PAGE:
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April 30 @ 7:00 pm - 8:00 pm

An Evening With Stephen Bright and Scott Sundby


Books & Books


April 30
7:00 pm - 8:00 pm


Books & Books in Coral Gables
265 Aragon Ave
Coral Gables, FL 33134
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Books & Books presents…


in conversation with

Scott Sundby


The Fear of  Too Much Justice: Race, Poverty, and the Persistence of Inequality in the Criminal Courts

(New Press, $29.99)

Tuesday, April 30, 7 PM | Books & Books, Coral Gables


Books & Books is proud to present an evening with Stephen Bright presenting his new book, The Fear of Too Much Justice: Race, Poverty, and the Persistence of Inequality in the Criminal Courts (New Press, $29.99). He will be in conversation with University of Miami professor Scott Sundby.

This event is FREE and open to the public. Books will be available for purchase the night of the event! Please RSVP only if you intend to join us.

About the Book:

Almost 70 years ago Supreme Court Justice Hugo Black wrote there ”can be no equal justice where the kind of trial a man gets depends on the amount of money he has.” In The Fear of Too Much Justice: Race, Poverty, and the Persistence of Inequality in the Criminal Courts, legendary death penalty defense attorney Stephen Bright and legal scholar James Kwak show the myriad ways the US criminal legal system fails to live up to this ideal of fairness:

  • Innocent people are condemned to death and convicted of crimes because they cannot afford lawyers and because of the color of their skin.
  • Racial discrimination injury selection perpetuates all-white juries even in communities that have substantial Black and Latino populations.
  • People with mental disorders are locked up in jails and prisons instead of given the treatment they need.
  • Poor people are processed through many courts with little or no legal representation in an assembly-line fashion.
  • And many courts act as centers of profit whose main purpose is to raise money by imposing fines on the most vulnerable in their community and jailing them when they cannot pay.

Bright and Kwak also see the promise of meaningful change on the horizon. They point to jurisdictions that have abandoned the death penalty and see a future where it will remain in only the most ardent holdouts; to states that require full disclosure of police and prosecution files; to public defender offices that provide people accused of crimes with zealous representation; to courts that have recognized racial discrimination and adopted remedies to prevent it; to places have reduced the use of cash bail and stopped imposing fines and fees on people who cannot afford them; and to a comprehensive mental health center that is an alternative to jail.

The Fear of Too Much Justice is a timely and trenchant look at the numerous injustices occurring in criminal courts today and a practical look at how they can be corrected to create a brighter and more equitable future.

About the Author:

Stephen B. Bright currently teaches law at Yale and Georgetown Universities. He was the long-time director of the Southern Center for Human Rights and has won multiple capital cases in the Supreme Court. A recipient of the American Bar Association’s Thurgood Marshall Award, Bright has been the subject of two books, Proximity to Death (William S. McFeely) and Finding Life on Death Row (Katya Lexin), and a film, Fighting for Life in the Death Belt (Adam Elend and Jeff Marks). The co-author, with James Kwak, of The Fear of Too Much Justice (The New Press), he lives in Lexington, Kentucky. James Kwak is vice chair of the Southern Center for Human Rights, former professor of law at the University of Connecticut, author of Economism: Bad Economics and the Rise of Inequality, and co-author with Simon Johnson of White House Burning: The Founding Fathers, Our National Debt, and Why It Matters to You, and the New York Times bestseller 13 Bankers: The Wall Street Takeover and the Next Financial Meltdown. He is also the co-author of The Baseline Scenario, a leading blog on economics and public policy. The co-author, with Stephen Bright, of The Fear of Too Much Justice (The New Press), he lives in Amherst, Massachusetts.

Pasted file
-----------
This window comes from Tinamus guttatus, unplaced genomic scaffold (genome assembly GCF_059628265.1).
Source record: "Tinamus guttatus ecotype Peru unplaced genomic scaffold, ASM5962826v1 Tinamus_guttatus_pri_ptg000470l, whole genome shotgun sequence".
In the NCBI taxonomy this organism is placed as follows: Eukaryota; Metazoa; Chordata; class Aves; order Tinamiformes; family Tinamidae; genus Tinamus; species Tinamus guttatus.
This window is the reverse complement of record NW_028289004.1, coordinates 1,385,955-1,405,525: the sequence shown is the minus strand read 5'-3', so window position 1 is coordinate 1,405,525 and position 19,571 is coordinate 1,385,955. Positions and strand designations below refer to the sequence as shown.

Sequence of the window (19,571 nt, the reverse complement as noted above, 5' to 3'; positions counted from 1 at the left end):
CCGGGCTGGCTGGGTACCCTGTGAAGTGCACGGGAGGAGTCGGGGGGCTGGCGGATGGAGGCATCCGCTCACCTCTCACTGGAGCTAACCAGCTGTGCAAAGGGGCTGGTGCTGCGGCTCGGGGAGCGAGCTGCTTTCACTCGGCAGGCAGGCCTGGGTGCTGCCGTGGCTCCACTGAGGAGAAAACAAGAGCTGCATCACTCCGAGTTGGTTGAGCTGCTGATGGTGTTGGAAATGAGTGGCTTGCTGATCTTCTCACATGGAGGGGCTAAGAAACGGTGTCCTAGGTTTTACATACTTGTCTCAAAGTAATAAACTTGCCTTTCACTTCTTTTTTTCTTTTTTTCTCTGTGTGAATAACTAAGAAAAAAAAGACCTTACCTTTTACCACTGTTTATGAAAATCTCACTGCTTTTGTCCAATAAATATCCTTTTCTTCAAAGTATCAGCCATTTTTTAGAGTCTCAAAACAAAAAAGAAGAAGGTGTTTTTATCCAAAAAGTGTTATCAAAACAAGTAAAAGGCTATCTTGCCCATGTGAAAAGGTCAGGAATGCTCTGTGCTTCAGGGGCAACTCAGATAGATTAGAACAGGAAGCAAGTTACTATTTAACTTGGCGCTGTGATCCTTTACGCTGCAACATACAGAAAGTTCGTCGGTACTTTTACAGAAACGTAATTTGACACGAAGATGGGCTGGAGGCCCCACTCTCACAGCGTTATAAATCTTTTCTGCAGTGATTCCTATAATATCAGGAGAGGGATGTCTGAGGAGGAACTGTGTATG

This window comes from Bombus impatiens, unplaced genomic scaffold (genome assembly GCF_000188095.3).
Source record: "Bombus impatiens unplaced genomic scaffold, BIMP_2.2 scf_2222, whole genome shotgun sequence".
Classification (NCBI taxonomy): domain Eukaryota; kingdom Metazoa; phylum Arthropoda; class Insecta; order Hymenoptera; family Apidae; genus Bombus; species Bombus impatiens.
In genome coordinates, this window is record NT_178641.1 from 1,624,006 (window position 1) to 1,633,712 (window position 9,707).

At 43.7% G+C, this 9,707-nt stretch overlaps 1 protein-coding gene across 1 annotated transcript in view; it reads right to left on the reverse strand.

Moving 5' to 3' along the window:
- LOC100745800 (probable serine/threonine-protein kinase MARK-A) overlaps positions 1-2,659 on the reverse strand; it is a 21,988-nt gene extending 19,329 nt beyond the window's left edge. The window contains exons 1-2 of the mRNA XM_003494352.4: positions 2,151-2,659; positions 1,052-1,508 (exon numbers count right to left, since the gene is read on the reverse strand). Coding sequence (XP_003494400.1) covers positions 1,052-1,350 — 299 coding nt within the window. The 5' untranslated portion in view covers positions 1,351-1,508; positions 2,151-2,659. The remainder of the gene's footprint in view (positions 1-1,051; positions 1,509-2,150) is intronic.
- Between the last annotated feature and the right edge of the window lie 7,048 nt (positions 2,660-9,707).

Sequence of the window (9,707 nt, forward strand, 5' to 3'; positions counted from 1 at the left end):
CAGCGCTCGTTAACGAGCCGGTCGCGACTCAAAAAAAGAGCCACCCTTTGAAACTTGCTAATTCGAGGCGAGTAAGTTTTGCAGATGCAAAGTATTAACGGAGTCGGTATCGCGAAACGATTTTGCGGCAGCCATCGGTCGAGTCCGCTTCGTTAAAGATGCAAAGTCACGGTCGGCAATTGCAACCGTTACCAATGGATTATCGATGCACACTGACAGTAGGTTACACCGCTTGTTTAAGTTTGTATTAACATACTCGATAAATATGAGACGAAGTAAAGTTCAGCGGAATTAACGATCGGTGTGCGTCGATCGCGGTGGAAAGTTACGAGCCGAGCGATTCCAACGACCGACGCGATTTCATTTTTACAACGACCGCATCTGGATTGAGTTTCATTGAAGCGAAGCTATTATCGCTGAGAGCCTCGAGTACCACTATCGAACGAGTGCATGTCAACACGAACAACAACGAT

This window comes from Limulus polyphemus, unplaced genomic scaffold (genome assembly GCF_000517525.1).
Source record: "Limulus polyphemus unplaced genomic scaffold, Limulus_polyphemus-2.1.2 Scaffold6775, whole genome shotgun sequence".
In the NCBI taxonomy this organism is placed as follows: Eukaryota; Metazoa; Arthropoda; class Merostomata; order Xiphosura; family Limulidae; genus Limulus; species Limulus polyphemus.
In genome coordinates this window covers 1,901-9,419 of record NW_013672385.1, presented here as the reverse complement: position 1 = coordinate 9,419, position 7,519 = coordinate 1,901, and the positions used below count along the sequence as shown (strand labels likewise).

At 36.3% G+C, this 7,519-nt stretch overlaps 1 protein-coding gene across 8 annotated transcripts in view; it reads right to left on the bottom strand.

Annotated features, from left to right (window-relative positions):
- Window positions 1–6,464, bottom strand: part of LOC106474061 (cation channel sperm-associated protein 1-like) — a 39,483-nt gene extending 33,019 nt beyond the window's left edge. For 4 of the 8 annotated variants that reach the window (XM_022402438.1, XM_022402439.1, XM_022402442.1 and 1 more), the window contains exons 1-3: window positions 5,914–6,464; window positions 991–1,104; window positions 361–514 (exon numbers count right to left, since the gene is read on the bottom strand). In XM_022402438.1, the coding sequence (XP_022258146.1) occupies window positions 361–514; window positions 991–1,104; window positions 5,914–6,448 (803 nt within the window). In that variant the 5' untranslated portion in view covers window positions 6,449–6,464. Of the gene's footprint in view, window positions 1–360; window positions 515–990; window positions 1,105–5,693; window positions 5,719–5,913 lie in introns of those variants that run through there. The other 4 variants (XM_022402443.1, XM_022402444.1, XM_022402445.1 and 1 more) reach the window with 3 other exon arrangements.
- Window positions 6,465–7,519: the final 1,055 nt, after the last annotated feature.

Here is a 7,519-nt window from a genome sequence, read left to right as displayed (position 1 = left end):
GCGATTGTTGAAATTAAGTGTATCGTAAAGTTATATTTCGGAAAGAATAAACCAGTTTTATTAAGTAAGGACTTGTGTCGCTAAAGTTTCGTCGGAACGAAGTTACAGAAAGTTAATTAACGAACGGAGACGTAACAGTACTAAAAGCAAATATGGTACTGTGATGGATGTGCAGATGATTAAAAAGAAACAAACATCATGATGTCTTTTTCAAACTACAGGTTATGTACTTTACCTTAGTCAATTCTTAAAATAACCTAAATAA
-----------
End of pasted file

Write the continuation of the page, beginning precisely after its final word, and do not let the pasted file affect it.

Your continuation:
About the Moderator:

Scott Sundby is the Robert C. Josefsberg Endowed Chair in Criminal Justice Advocacy and teaches a variety of courses in the criminal law and procedure area. After clerking for Judge Phyllis Kravitch of the Eleventh Circuit, he began his teaching career at Hastings College of the Law in San Francisco. He later moved to Washington & Lee Law School where he was the Sydney and Frances Lewis Professor of Law. Professor Sundby’s writings focus on criminal law and constitutional law issues, including articles that have appeared in the Virginia, Columbia, Cornell, UCLA, and Texas law reviews. Much of his research has been conducted as part of the Capital Jury Project, a study funded by the National Science Foundation that is designed to understand how juries decide whether or not to impose the death penalty. His book, A Life and Death Decision: A Jury Weighs the Death Penalty, focuses on the human side of the decision by listening to how different jurors from the same case describe their jury’s decision to impose a death sentence. Named a 2006 Finalist for the American Bar Association’s Silver Gavel Award, A Life and Death Decision was released in April of 2005 and a paperback version followed in 2007.